- A new job always starts with discomfort, even for grownups. It is OK to feel a bit overwhelmed at first. Much like perusing a hobby, give yourself time before you make the decision to leave or stay. 3 months is usually good.
- Your attitude at work is much more important than your ability or your talent. When you work, focus on doing your best and being dedicated, kind, cooperative and creative.
- Your grades are not very important once you are in a job. However, they are necessary to get you a good job. Good grades will open doors for you.
- At work, experience is valued more highly than academic achievements. If you have a chance to gain experience in an area you want to work in, do it, even if the pay is lower.
- Having good work ethic is very attractive to employers. You can develop your work ethic in any job, as a cleaner, waiter or office worker.
- Always look clean and dress well when going to work. It is a sign of (self) respect.
- Always come early for work. It is another sign of (self) respect.
- Accumulating money and not enjoying it is no fun. We work to live, not live to work. Enjoy the fruit of your hard work!
- Travelling is an important way to give you perspective. When you travel, you see different ways of doing things and have a chance to review your life from a distance. If you can travel before making your career choices, do it! If not, do it while you study your profession.
- Many career choices are for life. Therefore, do not settle for something someone else wants you to do. You will regret it. Pick something you really want.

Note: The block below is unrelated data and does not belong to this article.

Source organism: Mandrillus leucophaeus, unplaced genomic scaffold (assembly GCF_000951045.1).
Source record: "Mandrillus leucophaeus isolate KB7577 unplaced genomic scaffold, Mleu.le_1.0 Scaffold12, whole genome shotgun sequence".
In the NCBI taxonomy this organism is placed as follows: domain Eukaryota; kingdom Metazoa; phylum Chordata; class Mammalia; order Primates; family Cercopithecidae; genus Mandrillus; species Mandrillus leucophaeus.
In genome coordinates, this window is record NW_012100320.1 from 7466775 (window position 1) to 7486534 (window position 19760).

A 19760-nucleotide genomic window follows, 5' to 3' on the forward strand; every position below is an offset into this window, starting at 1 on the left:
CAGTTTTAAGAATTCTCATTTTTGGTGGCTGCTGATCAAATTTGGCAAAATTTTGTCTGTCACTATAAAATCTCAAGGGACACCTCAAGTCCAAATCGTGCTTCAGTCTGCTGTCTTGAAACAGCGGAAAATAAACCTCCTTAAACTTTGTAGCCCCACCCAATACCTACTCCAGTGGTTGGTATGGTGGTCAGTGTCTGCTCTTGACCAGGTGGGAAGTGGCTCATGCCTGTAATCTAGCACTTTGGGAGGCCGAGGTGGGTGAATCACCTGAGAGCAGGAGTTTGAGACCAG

- Statistically, we change jobs every 3 years or so. If you stick to the formula that each new job must be a bit better than the previous, you will reach the sky.
- When you go to an interview, make sure the employer understands that just as you are on a 3-month probation, so is the employer. If you do not like employee, you can leave!
- Do your best at every job! Employers can spot dedication and good work straight away.
- If you want to get better at your job, hang around people you can learn from.
- Stay away from gossip at work. If you have nothing good to say, shut up! If others are saying bad things, keep away from them.
- Never burn bridges! People typically find their jobs through networking, connections and referrals. Your colleagues at work will be your network for the next job if you get along with them, so do your best to be on good terms with them.
- Nurture the relationship with your manager. This person will recommend you to your future employers. No need to suck up or be great buddies. Just show respect, do your best and treat your manager as a human being.
I am sure you have plenty more suggestions about how to make good career choices and how to get a good job. Please share them with other parents through the comment box below.
Spend some time sharing these ideas (and your own) with your teens. Remember, after you give, they will take what they can. Do not make a fuss about them not doing exactly what you think they “should” do. Parenting is teaching, not preaching.